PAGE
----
Tuesday, December 26, 2006

The perfect metaphor

Ah, Christmas. Time to visit the strange planet Family, where the television set is always on. Where Christmas dinner is followed by hushed attention to --- a special episode of Deal or No Deal.

I hadn't seen Deal or No Deal before, but it didn't take long to figure out the rules. There's Howie Mandel, once a modestly-famous comic and actor, with a bald head, a tiny beard and one earring, looking a bit as if he were hoping to try out for the Village People. There are about 26 spokesmodel types who stand next to Zero Halliburton aluminum attache cases, each case with a number.

There is a sum of money printed inside each case, ranging from one cent to one million dollars. The contestant starts the game by picking one of the cases. He doesn't get to look inside, but whatever sum is printed in that case is what he will win.

The contestant then calls out the numbers of several cases, and one by one the spokesmodels assigned to hold those particular cases opens them. The obvious point is that the guy isn't going to win a million dollars if it shows up in one of the spokesmodel's cases.

Even with all the dramatic music and lighting that game shows can't do without these days this would still be too lame even for network television, so Deal or No Deal has a twist. A mysterious Banker is said to sit in a booth high above the stage, and he periodically offers a buyout sum--calculated on the basis of the odds that the highest sum not eliminated so far is the one in the contestant's case. The high drama of the show comes as the contestant has to choose between taking the offer or continuing the game: deal or no deal.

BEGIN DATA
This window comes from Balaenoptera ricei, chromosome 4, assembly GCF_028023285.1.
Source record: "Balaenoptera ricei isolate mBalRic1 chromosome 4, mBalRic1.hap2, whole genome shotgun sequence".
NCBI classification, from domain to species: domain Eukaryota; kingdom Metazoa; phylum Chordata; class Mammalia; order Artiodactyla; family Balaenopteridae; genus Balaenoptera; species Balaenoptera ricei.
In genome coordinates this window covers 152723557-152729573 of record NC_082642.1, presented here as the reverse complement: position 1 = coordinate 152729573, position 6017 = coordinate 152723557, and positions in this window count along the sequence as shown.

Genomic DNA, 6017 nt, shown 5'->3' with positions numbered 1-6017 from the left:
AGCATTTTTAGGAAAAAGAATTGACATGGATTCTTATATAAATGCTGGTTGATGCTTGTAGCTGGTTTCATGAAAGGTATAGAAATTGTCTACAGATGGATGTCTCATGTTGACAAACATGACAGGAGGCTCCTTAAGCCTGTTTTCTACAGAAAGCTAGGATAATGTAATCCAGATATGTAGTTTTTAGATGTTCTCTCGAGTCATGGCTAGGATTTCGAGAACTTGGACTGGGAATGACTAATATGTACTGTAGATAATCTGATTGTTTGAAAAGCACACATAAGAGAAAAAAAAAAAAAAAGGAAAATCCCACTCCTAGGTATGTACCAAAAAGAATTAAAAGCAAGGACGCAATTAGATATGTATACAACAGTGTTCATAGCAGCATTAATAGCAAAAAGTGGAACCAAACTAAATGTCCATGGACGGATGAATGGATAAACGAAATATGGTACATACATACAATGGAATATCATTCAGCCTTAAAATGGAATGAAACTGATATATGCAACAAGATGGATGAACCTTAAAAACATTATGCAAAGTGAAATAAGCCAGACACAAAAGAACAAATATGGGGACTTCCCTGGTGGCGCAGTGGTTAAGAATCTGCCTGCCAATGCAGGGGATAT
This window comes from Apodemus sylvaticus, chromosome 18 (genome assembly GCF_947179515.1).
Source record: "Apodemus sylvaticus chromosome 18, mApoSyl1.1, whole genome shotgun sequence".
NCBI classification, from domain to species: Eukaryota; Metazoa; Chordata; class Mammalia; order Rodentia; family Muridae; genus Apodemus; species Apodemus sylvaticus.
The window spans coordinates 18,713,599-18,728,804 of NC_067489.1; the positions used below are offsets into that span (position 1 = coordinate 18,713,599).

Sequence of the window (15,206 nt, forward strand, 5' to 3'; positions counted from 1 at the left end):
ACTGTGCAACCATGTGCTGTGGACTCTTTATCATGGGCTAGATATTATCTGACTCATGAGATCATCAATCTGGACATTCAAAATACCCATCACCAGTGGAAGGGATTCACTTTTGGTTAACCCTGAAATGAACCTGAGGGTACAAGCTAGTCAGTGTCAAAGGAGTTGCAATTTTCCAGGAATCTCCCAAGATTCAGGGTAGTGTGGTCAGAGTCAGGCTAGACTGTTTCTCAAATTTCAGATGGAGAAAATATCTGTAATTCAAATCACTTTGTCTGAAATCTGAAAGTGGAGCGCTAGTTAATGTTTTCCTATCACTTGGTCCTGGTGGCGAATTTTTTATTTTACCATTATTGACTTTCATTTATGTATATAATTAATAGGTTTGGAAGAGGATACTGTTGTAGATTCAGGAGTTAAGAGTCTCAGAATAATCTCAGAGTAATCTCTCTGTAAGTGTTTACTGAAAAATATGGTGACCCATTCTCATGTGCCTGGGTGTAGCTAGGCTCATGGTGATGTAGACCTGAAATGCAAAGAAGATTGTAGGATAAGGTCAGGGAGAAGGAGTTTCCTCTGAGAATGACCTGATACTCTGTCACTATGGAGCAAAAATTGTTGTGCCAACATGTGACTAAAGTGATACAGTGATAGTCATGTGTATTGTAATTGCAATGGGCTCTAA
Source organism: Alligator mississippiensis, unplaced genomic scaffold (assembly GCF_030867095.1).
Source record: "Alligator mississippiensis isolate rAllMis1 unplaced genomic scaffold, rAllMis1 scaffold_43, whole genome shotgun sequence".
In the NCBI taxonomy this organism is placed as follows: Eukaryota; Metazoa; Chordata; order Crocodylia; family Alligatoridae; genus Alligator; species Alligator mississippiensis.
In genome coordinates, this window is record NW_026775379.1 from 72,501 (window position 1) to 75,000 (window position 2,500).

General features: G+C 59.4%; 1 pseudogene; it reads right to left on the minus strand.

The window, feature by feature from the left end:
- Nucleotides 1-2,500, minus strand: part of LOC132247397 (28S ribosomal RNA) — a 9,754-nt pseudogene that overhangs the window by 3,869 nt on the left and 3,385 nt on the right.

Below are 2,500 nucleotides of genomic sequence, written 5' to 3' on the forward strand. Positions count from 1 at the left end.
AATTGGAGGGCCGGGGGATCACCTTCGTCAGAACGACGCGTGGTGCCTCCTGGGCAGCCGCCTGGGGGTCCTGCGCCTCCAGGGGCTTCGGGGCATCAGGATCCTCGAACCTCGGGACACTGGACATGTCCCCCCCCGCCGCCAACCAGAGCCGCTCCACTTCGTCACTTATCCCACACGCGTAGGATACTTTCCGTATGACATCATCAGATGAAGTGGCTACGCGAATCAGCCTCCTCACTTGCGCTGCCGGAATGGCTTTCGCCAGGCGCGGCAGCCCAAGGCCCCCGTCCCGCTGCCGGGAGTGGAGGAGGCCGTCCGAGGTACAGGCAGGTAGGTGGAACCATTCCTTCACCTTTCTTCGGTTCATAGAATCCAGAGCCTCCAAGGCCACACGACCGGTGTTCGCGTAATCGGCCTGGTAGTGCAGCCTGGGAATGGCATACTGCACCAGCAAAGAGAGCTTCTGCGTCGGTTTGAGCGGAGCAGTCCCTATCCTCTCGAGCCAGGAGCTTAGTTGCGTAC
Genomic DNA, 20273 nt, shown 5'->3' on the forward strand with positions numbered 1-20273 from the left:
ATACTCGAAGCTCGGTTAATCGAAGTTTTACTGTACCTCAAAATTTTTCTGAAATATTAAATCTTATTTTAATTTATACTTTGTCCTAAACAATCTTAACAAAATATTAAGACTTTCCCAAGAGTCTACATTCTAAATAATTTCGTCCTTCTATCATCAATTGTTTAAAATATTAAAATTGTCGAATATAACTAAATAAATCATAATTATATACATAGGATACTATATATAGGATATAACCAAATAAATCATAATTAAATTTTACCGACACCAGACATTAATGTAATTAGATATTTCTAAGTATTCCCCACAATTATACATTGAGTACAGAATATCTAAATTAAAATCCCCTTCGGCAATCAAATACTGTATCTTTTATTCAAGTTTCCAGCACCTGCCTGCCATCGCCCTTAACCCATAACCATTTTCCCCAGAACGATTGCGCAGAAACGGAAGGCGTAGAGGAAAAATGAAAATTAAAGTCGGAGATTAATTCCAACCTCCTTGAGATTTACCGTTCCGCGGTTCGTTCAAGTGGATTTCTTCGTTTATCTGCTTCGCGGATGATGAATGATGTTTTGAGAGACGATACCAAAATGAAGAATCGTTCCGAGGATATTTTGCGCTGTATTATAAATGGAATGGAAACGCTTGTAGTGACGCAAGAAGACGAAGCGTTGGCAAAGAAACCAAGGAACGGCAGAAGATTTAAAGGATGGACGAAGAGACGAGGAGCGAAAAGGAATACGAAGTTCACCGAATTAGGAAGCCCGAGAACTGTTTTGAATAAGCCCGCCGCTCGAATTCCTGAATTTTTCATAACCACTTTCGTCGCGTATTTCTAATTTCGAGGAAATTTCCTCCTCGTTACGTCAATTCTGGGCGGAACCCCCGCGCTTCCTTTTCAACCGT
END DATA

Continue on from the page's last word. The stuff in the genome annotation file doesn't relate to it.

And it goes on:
This is a quiz show in which all knowledge and skill have been eliminated. But the contestants treat it as something far more than a test of luck. One of them kept announcing prayerfully that this was his time to win; he would not deal, determined to "stick it to the banker." Another insisted that he would win because, "If you believe, you can achieve!"

As irrational as the whole setup is, it seems oddly powerful to those involved. And this may be because the show, intentionally or not, reproduces the way life now appears to most Americans. Things just happen. Nothing is causally linked to anything any more. Achievement is indistinguishable from luck. It's a hostile world, in which an anonymous agent keeps trying to keep you from getting yours. If your faith and self-confidence are strong, though, you will prevail in spite of the odds.

It's a magical world view. In fact, it's far more illogical and absurd than traditional magical world views, which generally incorporate pretty sophisticated ideas of causality. It's the world view of people who can't understand the world or play an active role in it. It's the world of small children or of alcoholics, now on prime time for all to share. Ideological masking can't get much more effective than this. Deal or No Deal is the perfect metaphor for the illusionary world we all live in today.